Steven Pecic – Wayne State University
Uprooting a brick house that is a campus landmark was not in his plans when Steven Pecic arrived at Detroit’s Wayne State University in 2006. Then again, neither was overseeing the entire facility’s operational portfolio and maintenance of the campus, or participating in the construction of the $65 million project that takes the place of the iconic house.
“I never thought I’d be here so many years later,” he says. “I came to (WSU) in 2006 as an aspiring architect to get experience in a broad range of facility and customer and contractor engagement.”
What Pecic got was a career caring for the older buildings and stewarding a new era for the school, first established in 1868 as the Detroit Medical College.
“We run a virtual city and every variety of building one could imagine,” Pecic says of the 215 acres and 120 buildings on the Detroit campus. The school also has satellite campuses in Warren, Livonia, and Clinton Township.
This old house
The Mackenzie House has three stories, a brick turret, and spacious front porch. Built in 1895, it was the home of Wayne State founder Dr. David Mackenzie, and a fixture on Cass Avenue.
In April, it was beamed up.
“Our joke was ‘you only get to do this once every 120 years,’” Pecic says about contractors hoisting the house onto steel beams before trucking it across a campus parking lot to a new foundation a block away. Fascinated by the process, Pecic says he was relieved they didn’t need to use city streets for the move.
As the Mackenzie House settles onto its new foundation near other community housing, the $65 million Hilberry Gateway Performance Complex built in its stead, advances. Pecic says the facility will support a new proscenium theatre, a performance studio, costume and set shops and storage space for the WSU College of Fine, Performing & Communication Arts. The Hilberry Theatre, standing next to the Mackenzie house site, will also be renovated and become the Gretchen Valade Jazz Center. The Gateway complex portal welcoming visitors also better distinguishes the entry to campus from its surroundings.
“We are so blended with the community that visitors often cannot distinguish where the campus fabric begins,” Pecic says.
The new wave of construction encompasses more than the Hilberry Gateway Performance Complex. The school will also expand its science, technology, engineering, and math, facilities with the STEM Innovation Learning Center. The project, partially state-funded, will cost $49.5 million and renovates a 1970s science and engineering library into a state-of-the-art classroom building. In 2021, a new $25 million, 3,000-seat basketball arena is scheduled to open; it will be home to a Gatorade League professional team in partnership with the Detroit Pistons.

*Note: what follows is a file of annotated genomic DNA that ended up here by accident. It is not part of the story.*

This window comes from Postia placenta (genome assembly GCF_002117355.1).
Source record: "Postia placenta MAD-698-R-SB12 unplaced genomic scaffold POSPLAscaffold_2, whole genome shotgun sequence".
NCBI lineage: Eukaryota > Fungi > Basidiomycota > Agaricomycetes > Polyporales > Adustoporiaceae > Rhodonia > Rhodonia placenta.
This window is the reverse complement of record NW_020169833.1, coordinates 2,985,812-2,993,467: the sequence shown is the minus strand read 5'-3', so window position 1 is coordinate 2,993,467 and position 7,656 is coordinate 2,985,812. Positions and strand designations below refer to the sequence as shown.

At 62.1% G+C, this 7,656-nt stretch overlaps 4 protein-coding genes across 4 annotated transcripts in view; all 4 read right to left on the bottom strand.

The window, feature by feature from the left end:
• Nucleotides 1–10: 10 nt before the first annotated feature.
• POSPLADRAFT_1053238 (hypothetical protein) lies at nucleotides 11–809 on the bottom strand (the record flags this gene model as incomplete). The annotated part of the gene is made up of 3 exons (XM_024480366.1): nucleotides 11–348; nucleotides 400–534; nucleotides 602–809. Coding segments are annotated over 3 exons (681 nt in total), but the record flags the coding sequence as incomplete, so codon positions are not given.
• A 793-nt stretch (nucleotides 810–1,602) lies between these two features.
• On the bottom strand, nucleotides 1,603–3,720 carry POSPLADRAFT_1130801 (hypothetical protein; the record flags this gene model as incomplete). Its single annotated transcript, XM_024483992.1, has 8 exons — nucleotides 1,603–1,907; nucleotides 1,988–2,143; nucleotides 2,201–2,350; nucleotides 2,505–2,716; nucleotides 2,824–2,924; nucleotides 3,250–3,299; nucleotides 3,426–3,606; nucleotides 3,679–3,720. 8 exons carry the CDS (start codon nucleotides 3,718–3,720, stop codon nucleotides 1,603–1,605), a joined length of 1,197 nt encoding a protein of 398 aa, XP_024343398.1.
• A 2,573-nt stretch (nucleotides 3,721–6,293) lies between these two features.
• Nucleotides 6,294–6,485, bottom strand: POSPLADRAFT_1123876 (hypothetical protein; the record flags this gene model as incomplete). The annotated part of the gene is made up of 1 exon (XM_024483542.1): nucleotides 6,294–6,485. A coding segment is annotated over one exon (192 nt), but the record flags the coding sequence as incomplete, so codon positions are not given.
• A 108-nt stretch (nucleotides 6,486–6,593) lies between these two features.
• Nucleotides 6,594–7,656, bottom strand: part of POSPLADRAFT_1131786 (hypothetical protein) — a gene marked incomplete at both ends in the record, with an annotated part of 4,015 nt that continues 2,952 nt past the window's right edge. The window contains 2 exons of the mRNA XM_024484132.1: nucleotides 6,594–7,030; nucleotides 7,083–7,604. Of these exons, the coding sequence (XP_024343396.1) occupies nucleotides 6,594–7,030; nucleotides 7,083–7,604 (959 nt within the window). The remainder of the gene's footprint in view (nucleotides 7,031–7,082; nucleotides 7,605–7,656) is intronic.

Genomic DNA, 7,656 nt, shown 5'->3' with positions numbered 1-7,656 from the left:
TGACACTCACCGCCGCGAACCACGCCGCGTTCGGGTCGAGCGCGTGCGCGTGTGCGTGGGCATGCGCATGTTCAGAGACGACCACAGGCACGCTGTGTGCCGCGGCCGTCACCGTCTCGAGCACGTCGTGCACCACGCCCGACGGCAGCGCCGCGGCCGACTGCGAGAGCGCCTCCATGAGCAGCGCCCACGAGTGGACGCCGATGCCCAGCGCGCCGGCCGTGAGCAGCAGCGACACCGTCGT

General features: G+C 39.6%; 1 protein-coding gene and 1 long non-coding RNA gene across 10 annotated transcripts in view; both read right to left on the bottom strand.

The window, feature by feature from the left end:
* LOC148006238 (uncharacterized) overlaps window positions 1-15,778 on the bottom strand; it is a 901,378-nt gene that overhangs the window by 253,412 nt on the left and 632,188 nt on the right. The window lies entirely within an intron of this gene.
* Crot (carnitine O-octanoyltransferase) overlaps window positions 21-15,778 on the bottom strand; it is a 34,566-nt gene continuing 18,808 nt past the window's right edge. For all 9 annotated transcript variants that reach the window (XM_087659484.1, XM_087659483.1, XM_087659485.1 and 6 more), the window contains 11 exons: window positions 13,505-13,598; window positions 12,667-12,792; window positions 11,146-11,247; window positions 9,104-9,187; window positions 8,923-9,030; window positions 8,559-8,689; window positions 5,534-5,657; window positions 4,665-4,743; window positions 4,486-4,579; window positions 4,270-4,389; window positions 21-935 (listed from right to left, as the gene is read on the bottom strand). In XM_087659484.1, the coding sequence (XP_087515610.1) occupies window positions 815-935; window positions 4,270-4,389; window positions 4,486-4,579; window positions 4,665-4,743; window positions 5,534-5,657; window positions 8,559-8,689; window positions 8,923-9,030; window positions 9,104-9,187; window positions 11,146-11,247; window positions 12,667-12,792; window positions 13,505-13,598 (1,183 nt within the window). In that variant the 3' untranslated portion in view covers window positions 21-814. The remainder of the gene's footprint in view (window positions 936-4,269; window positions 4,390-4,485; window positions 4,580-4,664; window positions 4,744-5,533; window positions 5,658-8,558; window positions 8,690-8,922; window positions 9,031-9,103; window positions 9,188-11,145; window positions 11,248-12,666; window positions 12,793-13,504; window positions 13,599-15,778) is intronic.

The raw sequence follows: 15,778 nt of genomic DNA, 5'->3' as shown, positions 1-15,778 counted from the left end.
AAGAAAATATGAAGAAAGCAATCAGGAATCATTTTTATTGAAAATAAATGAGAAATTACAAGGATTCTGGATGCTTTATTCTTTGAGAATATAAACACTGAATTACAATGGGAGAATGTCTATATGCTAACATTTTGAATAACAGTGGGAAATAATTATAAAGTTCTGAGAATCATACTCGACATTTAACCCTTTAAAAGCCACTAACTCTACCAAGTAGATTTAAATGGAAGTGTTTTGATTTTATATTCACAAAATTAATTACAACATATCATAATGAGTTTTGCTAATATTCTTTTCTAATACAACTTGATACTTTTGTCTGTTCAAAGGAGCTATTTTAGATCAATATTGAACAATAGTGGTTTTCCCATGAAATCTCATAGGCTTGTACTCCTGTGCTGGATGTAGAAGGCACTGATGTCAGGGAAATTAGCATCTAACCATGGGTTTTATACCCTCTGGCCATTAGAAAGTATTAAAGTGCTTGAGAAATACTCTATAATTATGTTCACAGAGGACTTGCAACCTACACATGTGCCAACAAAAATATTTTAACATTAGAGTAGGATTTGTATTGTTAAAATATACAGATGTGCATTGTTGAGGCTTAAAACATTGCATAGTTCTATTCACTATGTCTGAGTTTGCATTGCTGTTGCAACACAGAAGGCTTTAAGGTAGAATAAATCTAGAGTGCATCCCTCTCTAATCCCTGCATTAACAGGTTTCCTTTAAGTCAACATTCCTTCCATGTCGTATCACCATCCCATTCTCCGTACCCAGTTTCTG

The biggest new project, a public-private partnership known as P3, is in collaboration with Rhode Island-based Corvias for current and future student housing. The 40-year, $307 million deal makes Corvias the property manager for the existing 2,950 beds and the builder of future student housing; and allows the university to shed $102 million in housing deferred maintenance, Pecic says.
The P3 deal completes the funding needed for the new $120 million, 841-bed, Anthony Wayne Drive Apartments, now nearing completion. The first phase, with 407 beds, opened last fall. The final towers, with 434 beds, are scheduled to open for the 2019 fall semester. P3s are the up-and-coming method of financing, Pecic says, especially at public colleges lacking extensive endowment funds.
Wayne State evolved much the way other campuses have, Pecic says, with periods of expansion and new construction coming roughly in 25-year cycles beginning after the end of World War II.
“We have a lot of buildings from the 1950s and 60s that need capital overhaul to support modern learning technologies,” Pecic says, “and even ones from the ‘90s and 2000s where systems are near the end of their life cycles.”
Retrofits and renovations can sometimes be more costly than new construction. At 70-year-old State Hall, Pecic says upgrading two legacy elevators with modern controls will cost $280,000. A new elevator tower will be added to comply with federal Americans with Disabilities Act accessibility standards at a total project cost of $3 million.
To heat the campus, WSU stepped away from municipally provided steam heat in 2008 and built a network of more than 80 smaller boilers powered by natural gas, a move Pecic says reduced energy expenses even as the university expanded its infrastructure.
With the reduced energy costs and housing debt help, Pecic says that university consultants estimate WSU has up to a $2 billion backlog in deferred maintenance work. A new campus master plan is coming, though, and it will provide guidance on how to better utilize university-owned space now and in the future. The plan is expected to recommend taking some buildings offline, Pecic says, reducing part of that backlog burden.
New development will go in one direction as the campus is hemmed in by its urban setting.
“In our environment, we have to build up,” he says.
Pecic praises his resourceful staff of 336 people as he considers the future.
“We are always balancing what projects to prioritize to correctly maintain the facilities, and it always feels like there is more work that could be done, but the staff we have is remarkable, top notch,” Pecic says. “We take the farmer mentality of how to be creative, how do we maximize?”
A father of four whose wife bought him flying lessons for Christmas, Pecic says he is happy he has spent his career on the WSU campus.
“Every day is different and I get to interact with every kind of professional that can exist,” he says.
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